By Nadine Kam
An exhibit of floral arrangments can last only as long as the plants used, so ikebana fans should rush over to Neiman Marcus before its Sogetsu Ikebana Exhibition, “Journey Through Paradise … And Beyond,” ends Sunday.
The show opened March 11, when a planned 9 a.m. reception was dashed due to the tsunami warning. Nevertheless, the Sogetsu students and flower aficionados trickled in and quickly spread throughout the store to take in the 43 ephemeral displays.
Sogetsu instructor, or seifu Linda Hamasaki directed 42 students in the task of creating displays for specific spaces and departments within the store, inspired by spring’s color and floral trends. For instance, to coincide with the minimalist design aesthetic of Jil Sander, Linda instructed Joyce Tomonari to come up with a minimalist mobile.
Joyce used pine needles to create spare hanging basket-style arrangement. She said she started with pine needles from a New Year kadomatsu arrangement she had created, and when she ran out, Linda found more.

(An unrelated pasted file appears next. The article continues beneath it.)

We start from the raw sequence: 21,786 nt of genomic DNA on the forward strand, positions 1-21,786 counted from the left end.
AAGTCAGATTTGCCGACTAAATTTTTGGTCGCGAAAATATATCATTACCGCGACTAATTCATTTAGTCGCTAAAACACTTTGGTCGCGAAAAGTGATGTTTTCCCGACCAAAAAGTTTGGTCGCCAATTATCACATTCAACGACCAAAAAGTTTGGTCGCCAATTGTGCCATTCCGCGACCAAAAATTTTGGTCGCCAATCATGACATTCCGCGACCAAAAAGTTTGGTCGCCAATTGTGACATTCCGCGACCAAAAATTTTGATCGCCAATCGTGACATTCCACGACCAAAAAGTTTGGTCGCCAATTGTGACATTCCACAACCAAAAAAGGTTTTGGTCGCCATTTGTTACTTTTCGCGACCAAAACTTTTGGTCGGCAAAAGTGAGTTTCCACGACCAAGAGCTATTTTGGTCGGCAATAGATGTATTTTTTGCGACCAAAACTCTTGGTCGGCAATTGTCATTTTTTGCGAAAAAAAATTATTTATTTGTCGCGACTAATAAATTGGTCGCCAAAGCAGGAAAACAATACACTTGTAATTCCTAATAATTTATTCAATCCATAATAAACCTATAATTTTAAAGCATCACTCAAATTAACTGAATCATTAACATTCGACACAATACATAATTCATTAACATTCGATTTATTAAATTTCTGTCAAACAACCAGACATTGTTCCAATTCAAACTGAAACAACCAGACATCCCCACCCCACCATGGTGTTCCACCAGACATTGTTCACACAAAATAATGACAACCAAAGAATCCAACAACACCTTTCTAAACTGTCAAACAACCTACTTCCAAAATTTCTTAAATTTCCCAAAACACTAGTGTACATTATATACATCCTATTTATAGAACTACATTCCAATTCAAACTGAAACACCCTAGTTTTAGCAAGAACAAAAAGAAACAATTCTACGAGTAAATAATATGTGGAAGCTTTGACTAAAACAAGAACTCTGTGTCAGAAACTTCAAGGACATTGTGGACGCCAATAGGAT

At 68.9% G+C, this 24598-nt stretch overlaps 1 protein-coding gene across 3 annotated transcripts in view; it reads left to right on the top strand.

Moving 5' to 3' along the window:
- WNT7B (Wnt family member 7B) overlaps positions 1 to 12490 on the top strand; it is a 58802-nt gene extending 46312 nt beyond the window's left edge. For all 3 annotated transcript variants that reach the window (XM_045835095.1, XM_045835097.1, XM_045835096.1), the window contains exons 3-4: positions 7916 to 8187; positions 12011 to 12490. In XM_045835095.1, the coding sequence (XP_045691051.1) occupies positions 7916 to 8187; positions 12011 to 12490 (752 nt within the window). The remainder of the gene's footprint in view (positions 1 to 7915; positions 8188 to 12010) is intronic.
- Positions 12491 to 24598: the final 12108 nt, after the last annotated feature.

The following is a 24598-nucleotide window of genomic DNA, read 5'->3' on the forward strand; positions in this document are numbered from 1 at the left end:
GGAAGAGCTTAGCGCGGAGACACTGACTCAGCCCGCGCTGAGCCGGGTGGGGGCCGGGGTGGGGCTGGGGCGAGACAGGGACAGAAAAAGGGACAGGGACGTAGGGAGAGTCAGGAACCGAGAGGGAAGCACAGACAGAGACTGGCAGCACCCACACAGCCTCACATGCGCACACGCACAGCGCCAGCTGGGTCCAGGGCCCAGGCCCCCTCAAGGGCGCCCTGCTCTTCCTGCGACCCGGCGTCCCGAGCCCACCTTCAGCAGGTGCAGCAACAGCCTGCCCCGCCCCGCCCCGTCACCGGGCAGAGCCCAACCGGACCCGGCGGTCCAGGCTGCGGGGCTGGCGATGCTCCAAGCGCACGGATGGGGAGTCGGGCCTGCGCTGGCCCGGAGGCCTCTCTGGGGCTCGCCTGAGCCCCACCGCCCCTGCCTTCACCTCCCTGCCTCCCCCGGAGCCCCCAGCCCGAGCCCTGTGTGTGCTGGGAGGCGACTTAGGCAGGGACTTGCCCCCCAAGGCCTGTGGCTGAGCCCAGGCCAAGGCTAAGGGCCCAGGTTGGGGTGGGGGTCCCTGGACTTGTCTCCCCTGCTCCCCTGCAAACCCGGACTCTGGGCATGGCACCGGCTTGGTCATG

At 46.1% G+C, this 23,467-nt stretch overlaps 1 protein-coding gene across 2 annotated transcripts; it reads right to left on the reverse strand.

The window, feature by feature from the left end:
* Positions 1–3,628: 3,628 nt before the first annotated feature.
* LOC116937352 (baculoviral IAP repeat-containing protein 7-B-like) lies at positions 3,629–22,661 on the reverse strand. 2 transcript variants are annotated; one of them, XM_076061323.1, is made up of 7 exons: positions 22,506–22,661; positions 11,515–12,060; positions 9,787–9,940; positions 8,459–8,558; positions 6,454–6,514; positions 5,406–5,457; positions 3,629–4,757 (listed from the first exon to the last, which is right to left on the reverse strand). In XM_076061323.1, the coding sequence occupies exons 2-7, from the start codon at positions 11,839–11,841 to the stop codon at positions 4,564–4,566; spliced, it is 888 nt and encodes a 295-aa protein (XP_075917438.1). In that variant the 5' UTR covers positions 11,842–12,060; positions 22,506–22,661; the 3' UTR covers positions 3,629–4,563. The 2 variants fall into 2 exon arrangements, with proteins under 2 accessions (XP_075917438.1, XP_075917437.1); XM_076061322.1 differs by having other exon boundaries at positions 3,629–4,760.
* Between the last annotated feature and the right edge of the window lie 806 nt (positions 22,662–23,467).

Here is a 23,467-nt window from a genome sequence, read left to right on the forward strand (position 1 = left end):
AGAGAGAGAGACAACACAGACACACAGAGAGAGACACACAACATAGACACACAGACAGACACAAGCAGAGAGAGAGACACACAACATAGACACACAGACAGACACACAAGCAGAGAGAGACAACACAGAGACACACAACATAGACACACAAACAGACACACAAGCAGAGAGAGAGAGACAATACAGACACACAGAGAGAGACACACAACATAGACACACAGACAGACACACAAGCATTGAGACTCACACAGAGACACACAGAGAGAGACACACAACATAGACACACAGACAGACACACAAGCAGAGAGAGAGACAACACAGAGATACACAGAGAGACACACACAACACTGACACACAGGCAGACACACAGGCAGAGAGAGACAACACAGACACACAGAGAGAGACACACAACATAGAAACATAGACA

While some of the plant materials for the exhibit came from the yards of the Sogetsu students, much of it was contributed by the Big Island’s Greenpoint Nursery.
The Sogetsu School of ikebana was established by late Iemoto Sofu Teshigahara (1900-1979) in 1927. Bringing a contemporary mindset to the traditional artform, he was open to incorporating customs, plants and materials from all over the world, making ikebana available to everyone. Rather than restricting its arrangements to reflect nature, Sogetsu takes a sculptural approach to design.
In the Jil Sander area is a minimalist mobile Joyce Tomonari created from pine needles and plastic tubing. The needles, 3 to 6 inches long, were stitched and held in place with a glue solution, and creating the work took about 50 hours.
In the third-floor Gift Galleries, students present their interpretation of entertaining Sogetsu style through creative table settings. Above is a mobile by Leila Diamond, with help from Bertie Lee. Below, a table set with colorful, floral china and an anthurium arrangement by Naomi Loewe and Marlene Tom.